Monday, August 20, 2007

Three Cheers for Keith Martin

Liberal MP offers good advice for Defense Minister Peter MacKay

In a letter in today's National Post, Esquimalt-Juan de Fuca MP and former parliamentary secretary to former Minister of Defense Bill Graham, offers some timely and good advice to current Defense Minister Peter MacKay.

Martin begins:

"The recent Cabinet shuffle by Prime Minister Harper presents an opportunity for the Conservative government to address three significant shortcomings with respect to our mission in Afghanistan."

While all too many of his colleagues would be taking the opportunity to lob typical partisan shots at the Conservatives, Martin keeps his letter very low-key, and instead offers three ways Canada can improve its fortunes in Khandahar.

"1. Canada should immediately repair, rebuild and re-equip the Mirwais General Hospital, the only medical facility in Kandahar accessible to the average Afghan. Its dilapidated condition is a constant reminder of our failure to effectively help those most in need in this beleaguered country and a political symbol that can be used by those who seek to increase dissent against us."

Martin makes an excellent point. Refurbishing the Mirwais Hospital would be an excellent "hearts and minds" exercise for Canadian forces in Khandahar. And while this would require a full-time, full-scale security effort from Canadian forces, it would also present them with a new resource for helping not only the Afghan civilians in the area, but also wounded Canadian soldiers.

"2. Canada should work with NGOs and our allies to redirect Afghanistan's opium production towards the manufacture of legal, pharmaceutical-grade narcotics. This would destroy the insurgency's financial underpinnings and give farmers, and the country, a value-added industry. The U.S.-led poppy eradication program has proven to be an unmitigated disaster."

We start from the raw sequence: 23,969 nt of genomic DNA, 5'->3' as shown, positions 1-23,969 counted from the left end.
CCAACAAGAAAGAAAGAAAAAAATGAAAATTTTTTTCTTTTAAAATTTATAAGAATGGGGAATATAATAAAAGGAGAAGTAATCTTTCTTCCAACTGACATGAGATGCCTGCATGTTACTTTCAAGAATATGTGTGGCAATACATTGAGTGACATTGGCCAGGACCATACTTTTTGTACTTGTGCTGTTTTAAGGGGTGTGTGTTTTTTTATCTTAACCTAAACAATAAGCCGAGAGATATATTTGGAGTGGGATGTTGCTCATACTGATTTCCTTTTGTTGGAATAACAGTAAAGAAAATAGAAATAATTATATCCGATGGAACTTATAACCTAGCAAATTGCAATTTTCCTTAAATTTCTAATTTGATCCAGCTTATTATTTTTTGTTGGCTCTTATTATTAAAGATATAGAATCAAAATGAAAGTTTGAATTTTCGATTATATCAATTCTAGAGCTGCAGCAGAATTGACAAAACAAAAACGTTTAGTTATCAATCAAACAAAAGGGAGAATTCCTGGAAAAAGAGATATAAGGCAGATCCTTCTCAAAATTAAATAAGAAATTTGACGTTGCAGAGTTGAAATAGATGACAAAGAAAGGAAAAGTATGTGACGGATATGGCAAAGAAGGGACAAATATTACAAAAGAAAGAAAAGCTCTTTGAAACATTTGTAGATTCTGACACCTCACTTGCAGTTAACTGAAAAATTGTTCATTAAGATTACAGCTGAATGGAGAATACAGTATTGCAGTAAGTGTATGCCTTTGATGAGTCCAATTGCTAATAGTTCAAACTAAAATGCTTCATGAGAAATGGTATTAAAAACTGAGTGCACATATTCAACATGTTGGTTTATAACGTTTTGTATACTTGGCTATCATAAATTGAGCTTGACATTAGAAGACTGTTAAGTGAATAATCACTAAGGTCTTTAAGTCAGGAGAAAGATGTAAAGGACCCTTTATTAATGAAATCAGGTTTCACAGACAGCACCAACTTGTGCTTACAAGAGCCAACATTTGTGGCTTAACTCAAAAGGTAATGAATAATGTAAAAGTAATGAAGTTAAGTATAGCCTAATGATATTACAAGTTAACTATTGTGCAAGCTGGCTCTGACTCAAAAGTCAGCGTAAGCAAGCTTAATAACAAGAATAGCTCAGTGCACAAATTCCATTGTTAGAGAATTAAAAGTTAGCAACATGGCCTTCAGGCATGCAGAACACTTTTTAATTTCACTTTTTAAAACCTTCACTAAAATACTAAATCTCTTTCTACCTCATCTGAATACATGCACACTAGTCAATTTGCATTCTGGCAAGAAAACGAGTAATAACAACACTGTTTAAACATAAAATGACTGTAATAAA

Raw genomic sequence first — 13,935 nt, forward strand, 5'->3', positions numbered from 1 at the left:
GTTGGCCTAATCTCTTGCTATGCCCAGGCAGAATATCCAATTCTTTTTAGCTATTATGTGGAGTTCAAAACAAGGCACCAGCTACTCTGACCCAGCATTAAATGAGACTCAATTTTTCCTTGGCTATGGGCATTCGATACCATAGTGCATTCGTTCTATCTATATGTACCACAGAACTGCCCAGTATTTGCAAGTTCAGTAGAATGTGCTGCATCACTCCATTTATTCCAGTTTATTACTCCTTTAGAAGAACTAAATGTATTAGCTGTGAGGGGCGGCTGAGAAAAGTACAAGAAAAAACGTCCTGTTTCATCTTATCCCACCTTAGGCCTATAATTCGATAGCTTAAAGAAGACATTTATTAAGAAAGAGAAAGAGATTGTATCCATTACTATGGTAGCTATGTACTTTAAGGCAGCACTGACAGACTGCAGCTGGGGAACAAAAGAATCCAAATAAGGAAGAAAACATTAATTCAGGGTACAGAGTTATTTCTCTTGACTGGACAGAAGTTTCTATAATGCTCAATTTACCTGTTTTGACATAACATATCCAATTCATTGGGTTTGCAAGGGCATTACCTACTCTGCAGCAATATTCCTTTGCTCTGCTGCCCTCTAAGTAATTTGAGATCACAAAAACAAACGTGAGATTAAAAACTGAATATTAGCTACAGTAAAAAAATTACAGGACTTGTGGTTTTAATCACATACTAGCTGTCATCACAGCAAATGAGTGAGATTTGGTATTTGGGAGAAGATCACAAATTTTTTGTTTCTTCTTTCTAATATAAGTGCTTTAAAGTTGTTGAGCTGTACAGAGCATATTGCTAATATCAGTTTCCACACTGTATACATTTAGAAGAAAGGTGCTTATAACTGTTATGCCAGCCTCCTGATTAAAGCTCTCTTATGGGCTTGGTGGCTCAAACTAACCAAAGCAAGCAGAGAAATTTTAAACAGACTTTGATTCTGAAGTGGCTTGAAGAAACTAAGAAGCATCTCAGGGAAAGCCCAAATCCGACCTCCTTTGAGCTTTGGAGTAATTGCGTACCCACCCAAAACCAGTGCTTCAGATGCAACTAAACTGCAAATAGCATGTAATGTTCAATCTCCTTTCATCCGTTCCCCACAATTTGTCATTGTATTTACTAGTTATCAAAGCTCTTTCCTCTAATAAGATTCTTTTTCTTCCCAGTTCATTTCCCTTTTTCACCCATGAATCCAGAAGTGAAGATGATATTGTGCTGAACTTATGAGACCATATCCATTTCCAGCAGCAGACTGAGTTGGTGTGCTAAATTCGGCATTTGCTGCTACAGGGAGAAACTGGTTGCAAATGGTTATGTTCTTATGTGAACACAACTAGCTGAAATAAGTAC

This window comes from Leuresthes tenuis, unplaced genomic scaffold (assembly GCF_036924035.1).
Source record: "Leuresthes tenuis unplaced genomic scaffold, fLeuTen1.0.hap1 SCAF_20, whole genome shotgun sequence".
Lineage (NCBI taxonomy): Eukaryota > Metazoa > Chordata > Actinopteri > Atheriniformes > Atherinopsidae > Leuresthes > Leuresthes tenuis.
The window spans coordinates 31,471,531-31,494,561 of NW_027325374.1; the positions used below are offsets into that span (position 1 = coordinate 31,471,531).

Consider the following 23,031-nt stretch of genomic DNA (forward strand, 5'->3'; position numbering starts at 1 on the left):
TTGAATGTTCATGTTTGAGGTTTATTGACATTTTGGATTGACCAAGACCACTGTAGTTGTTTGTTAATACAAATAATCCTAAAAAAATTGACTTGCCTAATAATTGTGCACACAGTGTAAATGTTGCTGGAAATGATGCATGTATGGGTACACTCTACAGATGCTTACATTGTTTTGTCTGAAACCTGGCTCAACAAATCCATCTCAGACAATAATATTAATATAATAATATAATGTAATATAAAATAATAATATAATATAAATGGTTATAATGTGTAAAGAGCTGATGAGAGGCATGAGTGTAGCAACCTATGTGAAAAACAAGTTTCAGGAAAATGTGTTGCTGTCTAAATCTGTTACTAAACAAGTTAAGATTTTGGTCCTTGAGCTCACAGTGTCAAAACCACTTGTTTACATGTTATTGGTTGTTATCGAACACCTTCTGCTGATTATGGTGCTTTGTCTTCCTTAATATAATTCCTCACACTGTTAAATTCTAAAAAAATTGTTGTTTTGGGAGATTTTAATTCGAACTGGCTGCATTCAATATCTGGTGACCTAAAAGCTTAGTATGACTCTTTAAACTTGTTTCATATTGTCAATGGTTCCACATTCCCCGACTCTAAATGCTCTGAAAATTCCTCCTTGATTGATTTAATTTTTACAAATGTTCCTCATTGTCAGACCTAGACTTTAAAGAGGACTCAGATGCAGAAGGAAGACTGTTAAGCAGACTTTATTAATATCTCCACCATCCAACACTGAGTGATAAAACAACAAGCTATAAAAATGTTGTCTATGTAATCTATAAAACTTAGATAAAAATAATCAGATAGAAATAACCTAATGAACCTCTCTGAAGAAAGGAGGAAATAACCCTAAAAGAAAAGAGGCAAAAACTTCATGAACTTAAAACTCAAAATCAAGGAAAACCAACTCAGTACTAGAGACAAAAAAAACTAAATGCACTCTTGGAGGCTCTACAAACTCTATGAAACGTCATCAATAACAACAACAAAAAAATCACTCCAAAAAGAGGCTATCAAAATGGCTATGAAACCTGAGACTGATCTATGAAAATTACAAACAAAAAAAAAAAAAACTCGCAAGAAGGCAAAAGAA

With his second point, Martin strikes a gold mine in terms of addressing what has become a very serious dilemma for Canada's involvement in the war in Afghanistan, one that has reportedly come to pose a risk to Canadians.

To make this an even more preferable solution, medical pharmaceuticals would offer the average Afghan poppy farmer a greater share of the profits for their crop, as they would be able to cut out the networks of criminal middlemen, including the Taliban and non-Taliban insurgents.

"3. Canada should lead an all out effort to increase the training, funding and equipping of the Afghan National Army (ANA) and especially the Afghan National Police (ANP). In the end, southern Afghanistan's security will be dependant on the ability of the ANA and ANP to provide security and stability in that region."

With this particular point, Martin has completed the natural hat trick. While fairly academic in nature (it's obviously preferable to have native Afghans fighting the Taliban rather than having them depend on NATO forces to carry the fight), it's simply good advice. And while Canadians would have to go to great lengths to ensure that weapons provided to Afghan security forces don't suffer the same fate as weapons provided to Iraqi security forces, this is simply a good common sense suggestion.

And Martin is right, "The future of Afghanistan and the success of our mission relies on the implementation of solutions that, to date, have been neglected," and one can hardly accuse him of white-washing the Liberal party's failure to utilize these sorts of tactics, one that the Conservative party admittedly shares.

Most admirably of all, however, Martin understands the very point of the Afghanistan mission.

"Adopting these initiatives will truly be supporting our troops and will enable the Afghan people to achieve the peace and security they richly deserve."

And he says all of this with nary a partisan word. Which is fitting, considering that Afghanistan is a non-partisan war.

It's a shame that the Liberal party's defense critic, Denis Coderre, can't seem to find anything as constructive to say. Perhaps the Liberal party -- and Canada as a whole -- would be better served by a defense critic that isn't afraid to rise above petty partisan politics and contribute constructively to the war effort in Afghanistan.

Three cheers for Keith Martin. He may not be the Liberal party's defense critic, but he should be.

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